There also need to be demand signals to create incentives for a cleantech transition, and the state needs to do the signaling.
Finally, a massive effort needs to be made in diversifying the economy, reskilling and redeploying workers, and building social support schemes for those thrown out of work by the reengineering of the market.
Many might dismiss the ability of governments to guide the necessary changes. But look at the mass programs of vaccinations, government support for key sectors, and various furlough and compensation schemes in the world during the COVID-19 pandemic.
These were positive interventions in society and the economy by previously hands-off government leaders and bureaucrats, proving big government can make a big difference–if sufficiently motivated to do so.
The IEA agrees with McKinsey’s stance on intervention, specifically calling for governments to stimulate the development of renewable power plants. By November 2021, 140-plus countries had announced or are considering net zero targets, covering 90% of global emissions.
This compares with the 130 countries, covering about 70% emissions, which had made the same pledge by May 2021, a mere six months previous.
That is great progress, although as mentioned above governments around the world are more committed to talking about targets than fulfilling them. “The good news,” says UN Secretary-General António Guterres, “is that the lifeline is right in front of us.”
He was pointing out that renewable energy technologies today are cheaper than coal and other fossil fuels. The task at hand is to put them to work, urgently, and at scale. There are positive indicators that show we are headed in the right direction.
The first is that 2020 was a record year for renewables, with 260 gigawatts (GW) of capacity being added, exceeding expansion in 2019 by almost 50%--and breaking all previous records, according to the International Renewable Energy Agency (IRENA).
A second is that record being broken in 2021, with nearly 290 GW new renewable power commissioned, 3% higher than 2020’s already exceptional growth, powered mostly by wind and solar.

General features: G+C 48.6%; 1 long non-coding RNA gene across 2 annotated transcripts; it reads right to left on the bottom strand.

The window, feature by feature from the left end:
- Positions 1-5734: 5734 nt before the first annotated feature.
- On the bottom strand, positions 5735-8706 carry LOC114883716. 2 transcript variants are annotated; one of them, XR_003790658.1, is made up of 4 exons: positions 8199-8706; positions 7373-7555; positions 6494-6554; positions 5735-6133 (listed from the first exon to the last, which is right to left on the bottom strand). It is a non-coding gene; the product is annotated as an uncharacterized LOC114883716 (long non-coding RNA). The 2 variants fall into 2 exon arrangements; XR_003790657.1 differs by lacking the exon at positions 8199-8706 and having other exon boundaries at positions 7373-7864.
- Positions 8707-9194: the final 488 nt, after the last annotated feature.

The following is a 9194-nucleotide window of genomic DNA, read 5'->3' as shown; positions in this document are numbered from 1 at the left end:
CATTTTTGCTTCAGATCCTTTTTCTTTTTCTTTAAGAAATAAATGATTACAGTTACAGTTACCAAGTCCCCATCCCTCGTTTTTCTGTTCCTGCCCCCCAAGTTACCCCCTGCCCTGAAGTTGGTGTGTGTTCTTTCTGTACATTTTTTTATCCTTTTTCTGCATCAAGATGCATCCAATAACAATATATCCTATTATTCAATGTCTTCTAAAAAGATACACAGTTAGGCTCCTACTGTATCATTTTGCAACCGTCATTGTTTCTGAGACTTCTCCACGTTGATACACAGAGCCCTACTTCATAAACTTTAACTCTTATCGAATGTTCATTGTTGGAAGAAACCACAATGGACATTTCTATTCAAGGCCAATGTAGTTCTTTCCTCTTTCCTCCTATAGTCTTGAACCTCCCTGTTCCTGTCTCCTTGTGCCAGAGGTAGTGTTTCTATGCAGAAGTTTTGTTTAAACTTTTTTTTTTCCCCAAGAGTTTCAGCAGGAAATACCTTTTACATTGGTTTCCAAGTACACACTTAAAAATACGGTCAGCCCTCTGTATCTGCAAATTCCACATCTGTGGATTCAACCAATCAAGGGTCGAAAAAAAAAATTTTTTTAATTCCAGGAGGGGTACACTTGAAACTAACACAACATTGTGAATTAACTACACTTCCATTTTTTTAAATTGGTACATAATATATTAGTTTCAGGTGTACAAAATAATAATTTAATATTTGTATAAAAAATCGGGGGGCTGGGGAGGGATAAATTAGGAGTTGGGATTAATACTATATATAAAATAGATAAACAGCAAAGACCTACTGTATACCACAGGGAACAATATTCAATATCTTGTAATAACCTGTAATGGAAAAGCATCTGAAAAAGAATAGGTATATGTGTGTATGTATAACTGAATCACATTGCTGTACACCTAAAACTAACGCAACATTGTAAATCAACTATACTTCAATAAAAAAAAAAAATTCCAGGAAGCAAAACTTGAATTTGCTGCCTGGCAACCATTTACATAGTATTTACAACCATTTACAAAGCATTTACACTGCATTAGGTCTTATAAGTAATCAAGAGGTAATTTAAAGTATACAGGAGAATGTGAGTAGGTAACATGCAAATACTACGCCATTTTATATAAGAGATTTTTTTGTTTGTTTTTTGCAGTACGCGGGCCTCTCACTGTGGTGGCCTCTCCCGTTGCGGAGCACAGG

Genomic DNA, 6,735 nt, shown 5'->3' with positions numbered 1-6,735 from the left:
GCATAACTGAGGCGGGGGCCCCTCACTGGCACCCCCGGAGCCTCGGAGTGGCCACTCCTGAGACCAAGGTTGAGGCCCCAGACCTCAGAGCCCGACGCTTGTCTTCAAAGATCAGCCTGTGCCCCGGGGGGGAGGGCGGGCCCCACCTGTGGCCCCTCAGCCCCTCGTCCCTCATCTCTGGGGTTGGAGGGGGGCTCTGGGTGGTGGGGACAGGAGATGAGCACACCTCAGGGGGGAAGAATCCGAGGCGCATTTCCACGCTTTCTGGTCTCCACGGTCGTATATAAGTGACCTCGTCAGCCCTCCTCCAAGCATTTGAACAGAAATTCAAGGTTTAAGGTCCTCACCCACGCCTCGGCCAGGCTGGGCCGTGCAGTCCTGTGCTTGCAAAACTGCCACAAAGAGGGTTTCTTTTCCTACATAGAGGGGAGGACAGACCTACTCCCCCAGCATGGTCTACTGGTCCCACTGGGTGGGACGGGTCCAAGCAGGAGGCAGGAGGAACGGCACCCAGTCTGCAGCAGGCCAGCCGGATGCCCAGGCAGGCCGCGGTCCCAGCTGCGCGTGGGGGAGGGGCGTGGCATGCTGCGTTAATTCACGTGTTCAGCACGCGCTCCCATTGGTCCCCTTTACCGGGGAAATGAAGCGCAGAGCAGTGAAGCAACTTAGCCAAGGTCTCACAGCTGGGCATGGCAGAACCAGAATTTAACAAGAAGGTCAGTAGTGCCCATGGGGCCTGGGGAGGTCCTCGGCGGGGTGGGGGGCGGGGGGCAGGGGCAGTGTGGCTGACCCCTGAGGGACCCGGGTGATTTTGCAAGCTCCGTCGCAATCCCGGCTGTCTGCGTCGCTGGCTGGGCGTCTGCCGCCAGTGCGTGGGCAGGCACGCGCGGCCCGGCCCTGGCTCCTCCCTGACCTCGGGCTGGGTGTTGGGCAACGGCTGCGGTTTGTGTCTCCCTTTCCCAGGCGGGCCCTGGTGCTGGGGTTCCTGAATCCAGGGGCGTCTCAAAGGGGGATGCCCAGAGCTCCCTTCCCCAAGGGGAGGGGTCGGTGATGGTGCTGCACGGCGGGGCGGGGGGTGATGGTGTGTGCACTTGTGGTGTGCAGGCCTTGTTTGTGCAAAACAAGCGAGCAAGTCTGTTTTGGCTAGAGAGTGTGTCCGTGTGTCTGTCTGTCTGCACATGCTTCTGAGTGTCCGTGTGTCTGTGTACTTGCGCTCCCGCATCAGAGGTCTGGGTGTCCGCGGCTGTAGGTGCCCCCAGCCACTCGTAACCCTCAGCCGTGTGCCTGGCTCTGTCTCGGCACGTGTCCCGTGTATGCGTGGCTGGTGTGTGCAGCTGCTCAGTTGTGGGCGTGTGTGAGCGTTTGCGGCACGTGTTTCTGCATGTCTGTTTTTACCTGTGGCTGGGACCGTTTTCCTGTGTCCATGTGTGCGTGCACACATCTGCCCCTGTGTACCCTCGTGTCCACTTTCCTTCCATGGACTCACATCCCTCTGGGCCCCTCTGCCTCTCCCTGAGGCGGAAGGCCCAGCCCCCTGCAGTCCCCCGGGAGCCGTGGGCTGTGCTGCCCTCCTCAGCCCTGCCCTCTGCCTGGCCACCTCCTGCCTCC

In fact, more than 80% of all new electricity capacity added last year was renewable, with solar and wind accounting for 91% of new green energy, according to IRENA’s Renewable Capacity Statistics 2021. Total fossil-fuel additions fell from 64 GW to 60 GW over the same period.
What’s more, solar and wind are set to go from strength to strength in coming years, according to the IEA.
The agency predicts renewables will set new records each year after 2022, thanks to what it describes as: “widely available resources, declining costs and policy support in over 130 countries.”
We can take heart from the green achievements of individual countries, too. In 2020, Vietnam increased its solar capacity an amazing 25 times compared to a year earlier, with 9.3 GW of solar capacity being added–the equivalent of six coal power plants.
The growth was thanks to more than 101,000 small-scale rooftop solar systems being deployed as part of the government’s strategy of pivoting away from coal.
If a small, impoverished and politically isolated nation such as Vietnam can make such strides, what are the rest waiting for? The technology is available and falling in price, and companies such as Pacific Green are on hand to supply the know-how.